Saturday, May 04, 2013

Cross Sector Knowledge Networks - Where are they?

Last Saturday I wrote a this article talking about the knowledge base supporting community wealth building, and that which I've created, supporting the growth of youth from first grade to first job.

This is one of many graphics I've created to illustrate the range of knowledge organizations, networks and communities need to draw from in building a system of non-school programs that is more likely to result in more kids finishing school with a network of people helping them find jobs and enter careers.

In many of my articles I've talked about the "village" that needs to be involved helping youth move from birth to work. When you look at a graphic like this village map, you see many different interest groups. They each look at the problem from a different experience perspective, and while they may focus on the same neighborhood, they may not be connecting with people in the youth development and education sector, or the community wealth-building sector.

The idea I've been trying to communicate is multidimensional and I only have one-dimensional forms of communications. What I mean is

a) if you look at a map of Chicago you'll see many neighborhoods where youth and families need more help because of economic and social issues. Thus, we face a challenge of creating a distribution of resources that reaches every neighborhood on a consistent basis.

b) most problems take a long time to solve. Kids entering first grade today will need 12 years of consistent support if they are expected to graduate from high school and they may need four to six more years of support to go through college and/or vocational school and find their first jobs.

c) there are many types of supports needed by youth and families, which need to be available and age appropriate, when they are needed. For instance, if you believe in volunteer-based tutor/mentor programs then you would want to be able to look at a map showing that such programs are available in every high poverty neighborhood, with programs offering services to elementary, middle school and high school.

Building an infrastructure that would make this range of programs available across the city, and that would assure that each program is constantly learning from each other, is constantly improving, and has the flow of operating and innovation dollars needed to support constant improvement, is a huge task. Providing a library of knowledge that people can draw from to support their actions would be a benefit. Finding a way to connect the different people involved in mentoring kids through school and into jobs, so they learn from each other, support each other, and work collectively to solve problems that single programs can't solve, would be an even greater benefit. This PDF illustrates the range of talent needed and show how business teams could provide some of that talent.

I've written a lot of articles related to this over the past 8 years and you could use these to support your own on-going learning.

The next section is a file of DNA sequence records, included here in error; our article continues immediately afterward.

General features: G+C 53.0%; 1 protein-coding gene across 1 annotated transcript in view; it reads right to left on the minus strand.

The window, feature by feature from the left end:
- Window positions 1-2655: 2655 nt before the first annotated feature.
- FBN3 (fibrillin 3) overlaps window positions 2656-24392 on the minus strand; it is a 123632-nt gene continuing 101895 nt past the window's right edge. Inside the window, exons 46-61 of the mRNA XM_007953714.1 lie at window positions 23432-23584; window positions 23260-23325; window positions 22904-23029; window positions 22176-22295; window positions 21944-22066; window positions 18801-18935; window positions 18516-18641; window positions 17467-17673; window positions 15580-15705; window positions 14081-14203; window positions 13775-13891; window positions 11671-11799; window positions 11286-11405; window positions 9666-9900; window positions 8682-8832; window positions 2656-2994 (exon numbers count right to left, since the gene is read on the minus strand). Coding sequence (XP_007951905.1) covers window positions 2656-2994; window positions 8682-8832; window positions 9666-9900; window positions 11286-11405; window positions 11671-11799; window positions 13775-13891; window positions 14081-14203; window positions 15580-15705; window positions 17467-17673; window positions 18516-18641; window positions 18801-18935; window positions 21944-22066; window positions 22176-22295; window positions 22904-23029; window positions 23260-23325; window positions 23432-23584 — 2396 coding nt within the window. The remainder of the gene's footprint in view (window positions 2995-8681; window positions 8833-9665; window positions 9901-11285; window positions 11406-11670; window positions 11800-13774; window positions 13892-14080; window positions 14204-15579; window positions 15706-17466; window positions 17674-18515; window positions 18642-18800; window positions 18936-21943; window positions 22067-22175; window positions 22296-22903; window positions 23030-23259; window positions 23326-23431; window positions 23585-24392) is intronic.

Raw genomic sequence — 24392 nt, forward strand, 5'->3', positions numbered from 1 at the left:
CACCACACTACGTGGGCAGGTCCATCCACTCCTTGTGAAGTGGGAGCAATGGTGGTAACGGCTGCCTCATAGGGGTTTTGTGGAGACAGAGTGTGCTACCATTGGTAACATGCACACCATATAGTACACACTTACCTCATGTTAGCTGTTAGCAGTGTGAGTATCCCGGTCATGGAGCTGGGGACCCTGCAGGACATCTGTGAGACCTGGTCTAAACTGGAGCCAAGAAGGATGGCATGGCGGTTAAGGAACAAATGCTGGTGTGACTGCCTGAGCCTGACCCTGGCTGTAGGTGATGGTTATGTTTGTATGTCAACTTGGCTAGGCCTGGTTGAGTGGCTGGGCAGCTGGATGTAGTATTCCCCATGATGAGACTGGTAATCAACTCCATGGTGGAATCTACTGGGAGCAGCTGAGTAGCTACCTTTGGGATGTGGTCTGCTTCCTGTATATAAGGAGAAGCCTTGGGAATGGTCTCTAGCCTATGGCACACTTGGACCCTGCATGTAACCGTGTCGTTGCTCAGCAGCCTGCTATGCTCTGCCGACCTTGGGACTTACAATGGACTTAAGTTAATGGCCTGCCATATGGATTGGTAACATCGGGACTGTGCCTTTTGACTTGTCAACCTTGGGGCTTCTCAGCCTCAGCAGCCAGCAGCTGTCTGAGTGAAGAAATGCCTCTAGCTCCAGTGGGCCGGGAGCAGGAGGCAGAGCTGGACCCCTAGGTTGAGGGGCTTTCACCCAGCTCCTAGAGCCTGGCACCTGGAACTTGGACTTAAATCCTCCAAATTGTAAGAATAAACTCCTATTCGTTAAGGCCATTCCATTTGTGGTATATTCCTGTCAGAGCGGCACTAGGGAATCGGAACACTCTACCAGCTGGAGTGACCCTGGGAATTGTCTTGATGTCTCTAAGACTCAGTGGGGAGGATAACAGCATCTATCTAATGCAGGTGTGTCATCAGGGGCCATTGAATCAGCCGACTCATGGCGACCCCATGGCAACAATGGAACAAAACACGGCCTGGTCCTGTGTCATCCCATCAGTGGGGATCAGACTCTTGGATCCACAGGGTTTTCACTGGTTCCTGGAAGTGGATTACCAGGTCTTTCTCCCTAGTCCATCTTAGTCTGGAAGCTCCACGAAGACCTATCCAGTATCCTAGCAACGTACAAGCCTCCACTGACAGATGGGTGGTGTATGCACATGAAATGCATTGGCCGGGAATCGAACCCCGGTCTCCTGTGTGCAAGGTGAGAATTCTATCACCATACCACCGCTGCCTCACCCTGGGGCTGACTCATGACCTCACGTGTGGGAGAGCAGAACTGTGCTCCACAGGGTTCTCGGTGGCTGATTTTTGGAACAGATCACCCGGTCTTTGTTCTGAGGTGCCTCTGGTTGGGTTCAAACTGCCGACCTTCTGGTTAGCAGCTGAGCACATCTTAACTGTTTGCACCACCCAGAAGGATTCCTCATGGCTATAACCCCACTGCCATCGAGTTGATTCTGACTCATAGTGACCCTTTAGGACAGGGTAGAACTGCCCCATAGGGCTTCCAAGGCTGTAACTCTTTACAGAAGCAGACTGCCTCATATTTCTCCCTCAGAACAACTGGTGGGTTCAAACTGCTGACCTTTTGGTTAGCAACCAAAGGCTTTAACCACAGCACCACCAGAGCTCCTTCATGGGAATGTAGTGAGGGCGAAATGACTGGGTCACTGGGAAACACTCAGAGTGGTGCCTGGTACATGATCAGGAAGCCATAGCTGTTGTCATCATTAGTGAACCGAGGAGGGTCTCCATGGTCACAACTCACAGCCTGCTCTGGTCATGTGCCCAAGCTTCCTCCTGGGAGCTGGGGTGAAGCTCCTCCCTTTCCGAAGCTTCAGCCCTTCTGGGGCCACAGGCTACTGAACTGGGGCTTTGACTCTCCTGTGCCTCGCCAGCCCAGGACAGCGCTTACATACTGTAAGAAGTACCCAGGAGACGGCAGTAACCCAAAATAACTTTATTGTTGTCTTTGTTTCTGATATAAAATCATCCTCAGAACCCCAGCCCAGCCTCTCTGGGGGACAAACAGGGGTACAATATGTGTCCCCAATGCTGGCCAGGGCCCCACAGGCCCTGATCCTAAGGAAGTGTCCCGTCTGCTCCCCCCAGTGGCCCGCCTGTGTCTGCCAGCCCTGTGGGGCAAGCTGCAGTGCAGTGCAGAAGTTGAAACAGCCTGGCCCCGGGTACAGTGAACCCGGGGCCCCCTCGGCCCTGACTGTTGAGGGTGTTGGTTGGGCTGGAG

However, what I've described, just applies to the network of people who focus on tutoring/mentoring as a strategy to help improve the economic and social well-being of a community.

There are other organizations focused on other issues, like public health, social justice, workforce development, violence prevention, etc. In Chicago we have a well funded community development network, led by organizations such as LISC. These organizations focus on issues related to what tutor/mentor programs focus on, but I don't see an overlap in how the different organizations connect. This dropout conference map illustrates the range of other organizations focusing on the same issues, but in different meeting space and working networks.

I created the graphic below to illustrate the different networks that might be in any neighborhood, and how they each draw from their own knowledge base to support the work of people in their networks.

In my links library I have sub-categories with links pointing to many of these issue areas. I don't need to build a complete library. I need to just point to intermediaries who are hosting their own library and events that bring people in their sector together.

I think there is a need for people who are building these knowledge libraries and who are trying to draw people to the library and help them use the information to connect with each other. We can do this with links, blog articles, social media space, and by participating in conferences and meetings hosted by each other.

If we do this, we can generate greater public awareness, and provide a wider range of information to the people who come to our web sites and events. By posting our information on maps, we create a planning tool that groups sharing the same geography can use to find strategic reasons to connect with each other in the delivery of services, the hosting of service, the recruiting of volunteers and donors, etc.

We can support the growth of stronger community support networks in each neighborhood and in every city.

Do you agree? Are you sharing ideas like this someplace? Can you communicate this better? Let's connect.

No comments: